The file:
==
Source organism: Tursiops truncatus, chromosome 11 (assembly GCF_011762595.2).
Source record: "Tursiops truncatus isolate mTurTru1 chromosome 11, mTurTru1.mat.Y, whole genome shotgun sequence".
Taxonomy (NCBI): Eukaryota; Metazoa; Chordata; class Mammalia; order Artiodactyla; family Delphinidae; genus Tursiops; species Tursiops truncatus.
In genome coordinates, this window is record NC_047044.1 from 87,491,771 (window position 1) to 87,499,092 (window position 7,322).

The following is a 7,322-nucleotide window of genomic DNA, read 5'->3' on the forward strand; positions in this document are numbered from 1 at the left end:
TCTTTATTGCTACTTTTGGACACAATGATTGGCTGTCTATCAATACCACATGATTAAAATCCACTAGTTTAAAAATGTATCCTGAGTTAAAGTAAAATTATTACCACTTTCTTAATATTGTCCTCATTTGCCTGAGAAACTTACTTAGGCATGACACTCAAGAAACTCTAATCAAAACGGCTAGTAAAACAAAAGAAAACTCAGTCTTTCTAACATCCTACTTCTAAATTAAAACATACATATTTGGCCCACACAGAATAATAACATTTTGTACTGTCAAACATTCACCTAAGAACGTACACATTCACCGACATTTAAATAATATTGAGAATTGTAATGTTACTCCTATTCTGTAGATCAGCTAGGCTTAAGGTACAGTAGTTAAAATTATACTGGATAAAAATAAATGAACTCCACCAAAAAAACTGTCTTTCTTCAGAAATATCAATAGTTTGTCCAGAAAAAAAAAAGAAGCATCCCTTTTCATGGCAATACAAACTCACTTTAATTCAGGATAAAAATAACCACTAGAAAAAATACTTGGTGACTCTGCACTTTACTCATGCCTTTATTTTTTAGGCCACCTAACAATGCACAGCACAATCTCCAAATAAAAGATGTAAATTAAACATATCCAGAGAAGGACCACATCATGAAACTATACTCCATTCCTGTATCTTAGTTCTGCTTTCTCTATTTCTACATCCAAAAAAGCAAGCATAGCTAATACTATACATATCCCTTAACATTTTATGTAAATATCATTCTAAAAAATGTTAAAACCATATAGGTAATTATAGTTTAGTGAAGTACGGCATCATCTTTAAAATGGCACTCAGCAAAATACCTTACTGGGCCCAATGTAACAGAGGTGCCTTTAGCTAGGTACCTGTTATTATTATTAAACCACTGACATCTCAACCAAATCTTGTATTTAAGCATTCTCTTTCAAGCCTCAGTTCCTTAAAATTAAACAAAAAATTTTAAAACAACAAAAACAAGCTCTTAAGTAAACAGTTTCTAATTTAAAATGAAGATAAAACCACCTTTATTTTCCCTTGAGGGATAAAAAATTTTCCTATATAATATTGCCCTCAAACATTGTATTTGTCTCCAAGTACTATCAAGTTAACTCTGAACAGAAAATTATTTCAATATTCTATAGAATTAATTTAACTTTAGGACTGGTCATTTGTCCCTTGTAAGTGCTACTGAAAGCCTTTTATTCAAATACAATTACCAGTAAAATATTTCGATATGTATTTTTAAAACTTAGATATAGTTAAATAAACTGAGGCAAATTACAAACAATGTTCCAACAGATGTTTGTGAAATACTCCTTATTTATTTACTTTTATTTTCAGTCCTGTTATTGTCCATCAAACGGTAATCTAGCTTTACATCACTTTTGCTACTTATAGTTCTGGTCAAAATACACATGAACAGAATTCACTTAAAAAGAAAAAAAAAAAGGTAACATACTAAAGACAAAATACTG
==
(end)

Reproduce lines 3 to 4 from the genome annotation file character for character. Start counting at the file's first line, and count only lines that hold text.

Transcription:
Taxonomy (NCBI): Eukaryota; Metazoa; Chordata; class Mammalia; order Artiodactyla; family Delphinidae; genus Tursiops; species Tursiops truncatus.
In genome coordinates, this window is record NC_047044.1 from 87,491,771 (window position 1) to 87,499,092 (window position 7,322).